ABC's Gibson Uniquely Highlights Declining Number of Troops Dying in Iraq

One week after ABC anchor Charles Gibson made a special point about how bad the situation in Iraq remained while media attention focused on the Israel-Hezbollah war, specifically noting how “more U.S. soldiers have died in Iraq these past two weeks than Israeli soldiers have died in their conflict,” Gibson on Monday night -- uniquely on the broadcast network evening newscasts -- highlighted some good news: How U.S. military deaths are falling in Iraq. Gibson read this short item on the July 31 World News: “One item to mention from Iraq tonight. The U.S. military death toll in Iraq fell in July, for the third-straight month, despite the rising sectarian violence. As of yesterday, 44 U.S. forces had been killed in July. And that's the third-lowest monthly death toll in two years.” An accompanying on-screen chart showed the number of U.S. troops killed in Iraq declining from 76 in April to 69 in May to 61 in June and 44 in July.

I'm not sure how ABC got the July number so soon since I don't see anything about it on Yahoo News from AP or Reuters, neither anything yet on DOD's

Defenselink site.

A week ago, a July 24 NewsBusters item recounted:
On Monday's [July 24] World News, ABC anchor Charles Gibson segued from coverage of the Israel-Hezbollah battle to remind viewers of how badly things are going in Iraq. Over an on-screen graphic of the numbers of civilians and military members killed in Iraq compared to the Israel-Hezbollah conflict, Gibson announced: “Well the focus of the world, in recent days, has been on Israel and Lebanon. And attention has been diverted from Iraq. But it should be noted that in the thirteen days since the Israeli/Lebanese crisis began, more Iraqi civilians have died [540] than Lebanese [392]. And more U.S. soldiers have died in Iraq these past two weeks [24] than Israeli soldiers have died in their conflict [22]. Also somewhat overlooked is the fact that Saddam Hussein has been on a two-week hunger strike. ABC's Terry McCarthy is in Baghdad tonight....”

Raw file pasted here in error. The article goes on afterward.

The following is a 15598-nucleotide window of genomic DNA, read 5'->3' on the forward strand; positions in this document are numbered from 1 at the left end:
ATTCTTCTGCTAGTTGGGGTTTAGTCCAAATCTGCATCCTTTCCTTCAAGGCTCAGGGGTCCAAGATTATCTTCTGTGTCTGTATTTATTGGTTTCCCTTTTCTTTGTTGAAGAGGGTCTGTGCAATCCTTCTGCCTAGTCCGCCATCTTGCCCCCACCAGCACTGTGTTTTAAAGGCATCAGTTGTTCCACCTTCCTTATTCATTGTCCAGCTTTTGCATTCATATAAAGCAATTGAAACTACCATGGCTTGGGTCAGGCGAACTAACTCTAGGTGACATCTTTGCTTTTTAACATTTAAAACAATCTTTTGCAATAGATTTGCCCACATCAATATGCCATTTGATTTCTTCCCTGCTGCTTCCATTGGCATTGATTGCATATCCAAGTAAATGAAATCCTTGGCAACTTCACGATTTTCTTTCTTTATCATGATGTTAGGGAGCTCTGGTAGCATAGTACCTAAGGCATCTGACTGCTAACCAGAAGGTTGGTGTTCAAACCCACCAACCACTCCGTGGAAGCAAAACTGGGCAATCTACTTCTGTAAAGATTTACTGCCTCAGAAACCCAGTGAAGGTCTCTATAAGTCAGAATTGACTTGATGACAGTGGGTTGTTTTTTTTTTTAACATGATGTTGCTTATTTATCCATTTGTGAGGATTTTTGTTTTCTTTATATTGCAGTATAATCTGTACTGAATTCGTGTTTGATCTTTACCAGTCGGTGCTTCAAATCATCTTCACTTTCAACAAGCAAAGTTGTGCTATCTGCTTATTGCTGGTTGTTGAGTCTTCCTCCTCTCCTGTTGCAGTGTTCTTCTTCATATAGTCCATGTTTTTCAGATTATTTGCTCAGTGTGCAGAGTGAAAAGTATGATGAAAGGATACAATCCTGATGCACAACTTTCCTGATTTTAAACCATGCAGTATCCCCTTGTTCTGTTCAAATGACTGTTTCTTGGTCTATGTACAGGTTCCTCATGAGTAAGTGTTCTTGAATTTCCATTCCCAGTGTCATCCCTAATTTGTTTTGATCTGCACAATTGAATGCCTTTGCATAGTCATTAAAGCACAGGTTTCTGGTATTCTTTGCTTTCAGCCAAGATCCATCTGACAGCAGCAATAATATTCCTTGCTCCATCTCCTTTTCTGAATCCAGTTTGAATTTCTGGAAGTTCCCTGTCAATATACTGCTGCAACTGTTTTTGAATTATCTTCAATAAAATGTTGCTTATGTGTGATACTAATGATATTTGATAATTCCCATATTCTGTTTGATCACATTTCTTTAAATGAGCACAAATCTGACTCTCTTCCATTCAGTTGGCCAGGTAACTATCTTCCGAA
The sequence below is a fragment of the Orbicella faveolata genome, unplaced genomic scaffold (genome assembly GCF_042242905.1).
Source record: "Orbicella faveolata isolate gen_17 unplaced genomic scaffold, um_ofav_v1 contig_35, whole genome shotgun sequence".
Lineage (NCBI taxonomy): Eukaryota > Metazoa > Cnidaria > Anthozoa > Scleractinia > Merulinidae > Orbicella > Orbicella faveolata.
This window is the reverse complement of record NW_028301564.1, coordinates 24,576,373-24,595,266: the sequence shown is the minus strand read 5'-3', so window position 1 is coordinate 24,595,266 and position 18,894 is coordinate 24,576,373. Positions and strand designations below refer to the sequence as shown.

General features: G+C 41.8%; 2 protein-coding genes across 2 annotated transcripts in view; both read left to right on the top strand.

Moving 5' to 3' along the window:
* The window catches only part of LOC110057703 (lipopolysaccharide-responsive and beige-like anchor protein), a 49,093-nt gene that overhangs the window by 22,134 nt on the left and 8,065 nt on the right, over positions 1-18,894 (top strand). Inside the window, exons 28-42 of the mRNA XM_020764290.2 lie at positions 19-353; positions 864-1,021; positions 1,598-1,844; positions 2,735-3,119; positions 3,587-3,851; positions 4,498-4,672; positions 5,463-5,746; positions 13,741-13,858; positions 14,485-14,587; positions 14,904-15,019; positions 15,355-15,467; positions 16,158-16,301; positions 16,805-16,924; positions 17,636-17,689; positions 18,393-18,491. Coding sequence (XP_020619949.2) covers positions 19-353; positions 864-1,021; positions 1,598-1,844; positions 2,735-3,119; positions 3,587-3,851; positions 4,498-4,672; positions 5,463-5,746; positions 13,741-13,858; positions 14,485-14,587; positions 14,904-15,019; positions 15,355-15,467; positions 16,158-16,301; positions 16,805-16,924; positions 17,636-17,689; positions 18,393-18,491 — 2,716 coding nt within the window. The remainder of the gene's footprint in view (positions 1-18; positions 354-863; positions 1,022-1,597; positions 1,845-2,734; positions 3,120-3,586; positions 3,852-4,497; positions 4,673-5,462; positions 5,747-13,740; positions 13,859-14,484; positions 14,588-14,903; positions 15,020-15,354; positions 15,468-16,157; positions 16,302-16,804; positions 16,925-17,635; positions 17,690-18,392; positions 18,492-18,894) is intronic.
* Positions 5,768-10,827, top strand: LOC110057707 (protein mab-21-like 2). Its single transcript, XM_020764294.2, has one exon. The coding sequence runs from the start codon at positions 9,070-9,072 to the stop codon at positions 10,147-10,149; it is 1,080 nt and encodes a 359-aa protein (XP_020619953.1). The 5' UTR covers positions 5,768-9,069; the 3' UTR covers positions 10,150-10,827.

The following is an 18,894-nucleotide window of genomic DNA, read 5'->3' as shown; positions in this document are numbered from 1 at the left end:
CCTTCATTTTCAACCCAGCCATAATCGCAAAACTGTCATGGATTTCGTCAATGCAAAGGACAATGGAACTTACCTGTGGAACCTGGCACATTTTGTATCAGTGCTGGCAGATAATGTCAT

Brent Baker
Brent Baker
Brent Baker is the Steven P.J. Wood Senior Fellow and VP for Research and Publications at the Media Research Center